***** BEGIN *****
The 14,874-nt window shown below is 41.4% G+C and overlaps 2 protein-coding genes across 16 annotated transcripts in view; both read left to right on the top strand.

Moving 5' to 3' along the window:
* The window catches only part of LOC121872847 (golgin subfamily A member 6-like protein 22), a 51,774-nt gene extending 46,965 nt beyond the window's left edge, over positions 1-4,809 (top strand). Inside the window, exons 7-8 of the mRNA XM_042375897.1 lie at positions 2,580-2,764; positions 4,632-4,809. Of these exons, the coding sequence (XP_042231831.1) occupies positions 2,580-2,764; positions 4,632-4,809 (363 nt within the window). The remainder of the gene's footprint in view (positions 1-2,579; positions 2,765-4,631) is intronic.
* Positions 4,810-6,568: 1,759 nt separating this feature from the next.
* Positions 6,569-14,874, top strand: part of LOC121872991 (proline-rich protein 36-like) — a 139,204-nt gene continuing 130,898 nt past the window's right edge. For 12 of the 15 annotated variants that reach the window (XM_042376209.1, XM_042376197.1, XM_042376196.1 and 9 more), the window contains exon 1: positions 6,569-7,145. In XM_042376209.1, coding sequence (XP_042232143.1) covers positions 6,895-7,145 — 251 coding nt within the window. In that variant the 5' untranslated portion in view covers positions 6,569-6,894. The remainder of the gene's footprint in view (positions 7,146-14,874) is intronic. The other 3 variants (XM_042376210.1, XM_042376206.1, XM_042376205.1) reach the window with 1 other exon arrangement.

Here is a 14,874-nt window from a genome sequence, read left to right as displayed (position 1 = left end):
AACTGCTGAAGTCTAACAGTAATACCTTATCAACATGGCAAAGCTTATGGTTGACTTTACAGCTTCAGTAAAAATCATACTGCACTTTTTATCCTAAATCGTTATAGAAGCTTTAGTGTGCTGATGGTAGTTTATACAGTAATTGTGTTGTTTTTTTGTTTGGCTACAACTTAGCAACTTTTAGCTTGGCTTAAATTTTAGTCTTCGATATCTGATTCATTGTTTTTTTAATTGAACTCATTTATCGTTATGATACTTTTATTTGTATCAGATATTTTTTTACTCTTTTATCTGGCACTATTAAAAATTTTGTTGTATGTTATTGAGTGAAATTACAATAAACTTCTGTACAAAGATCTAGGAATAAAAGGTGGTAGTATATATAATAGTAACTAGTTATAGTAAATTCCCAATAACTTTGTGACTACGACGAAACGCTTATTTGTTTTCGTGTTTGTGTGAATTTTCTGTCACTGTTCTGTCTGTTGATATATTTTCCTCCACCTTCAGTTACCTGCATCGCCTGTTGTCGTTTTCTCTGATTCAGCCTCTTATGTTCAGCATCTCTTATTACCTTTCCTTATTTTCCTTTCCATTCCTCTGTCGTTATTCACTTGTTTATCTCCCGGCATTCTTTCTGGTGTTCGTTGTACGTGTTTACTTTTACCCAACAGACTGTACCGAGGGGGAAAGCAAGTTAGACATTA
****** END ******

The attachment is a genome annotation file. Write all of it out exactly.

The 14,874-nt window shown below is 41.4% G+C and overlaps 2 protein-coding genes across 16 annotated transcripts in view; both read left to right on the top strand.

Moving 5' to 3' along the window:
* The window catches only part of LOC121872847 (golgin subfamily A member 6-like protein 22), a 51,774-nt gene extending 46,965 nt beyond the window's left edge, over positions 1-4,809 (top strand). Inside the window, exons 7-8 of the mRNA XM_042375897.1 lie at positions 2,580-2,764; positions 4,632-4,809. Of these exons, the coding sequence (XP_042231831.1) occupies positions 2,580-2,764; positions 4,632-4,809 (363 nt within the window). The remainder of the gene's footprint in view (positions 1-2,579; positions 2,765-4,631) is intronic.
* Positions 4,810-6,568: 1,759 nt separating this feature from the next.
* Positions 6,569-14,874, top strand: part of LOC121872991 (proline-rich protein 36-like) — a 139,204-nt gene continuing 130,898 nt past the window's right edge. For 12 of the 15 annotated variants that reach the window (XM_042376209.1, XM_042376197.1, XM_042376196.1 and 9 more), the window contains exon 1: positions 6,569-7,145. In XM_042376209.1, coding sequence (XP_042232143.1) covers positions 6,895-7,145 — 251 coding nt within the window. In that variant the 5' untranslated portion in view covers positions 6,569-6,894. The remainder of the gene's footprint in view (positions 7,146-14,874) is intronic. The other 3 variants (XM_042376210.1, XM_042376206.1, XM_042376205.1) reach the window with 1 other exon arrangement.

Here is a 14,874-nt window from a genome sequence, read left to right as displayed (position 1 = left end):
AACTGCTGAAGTCTAACAGTAATACCTTATCAACATGGCAAAGCTTATGGTTGACTTTACAGCTTCAGTAAAAATCATACTGCACTTTTTATCCTAAATCGTTATAGAAGCTTTAGTGTGCTGATGGTAGTTTATACAGTAATTGTGTTGTTTTTTTGTTTGGCTACAACTTAGCAACTTTTAGCTTGGCTTAAATTTTAGTCTTCGATATCTGATTCATTGTTTTTTTAATTGAACTCATTTATCGTTATGATACTTTTATTTGTATCAGATATTTTTTTACTCTTTTATCTGGCACTATTAAAAATTTTGTTGTATGTTATTGAGTGAAATTACAATAAACTTCTGTACAAAGATCTAGGAATAAAAGGTGGTAGTATATATAATAGTAACTAGTTATAGTAAATTCCCAATAACTTTGTGACTACGACGAAACGCTTATTTGTTTTCGTGTTTGTGTGAATTTTCTGTCACTGTTCTGTCTGTTGATATATTTTCCTCCACCTTCAGTTACCTGCATCGCCTGTTGTCGTTTTCTCTGATTCAGCCTCTTATGTTCAGCATCTCTTATTACCTTTCCTTATTTTCCTTTCCATTCCTCTGTCGTTATTCACTTGTTTATCTCCCGGCATTCTTTCTGGTGTTCGTTGTACGTGTTTACTTTTACCCAACAGACTGTACCGAGGGGGAAAGCAAGTTAGACATTA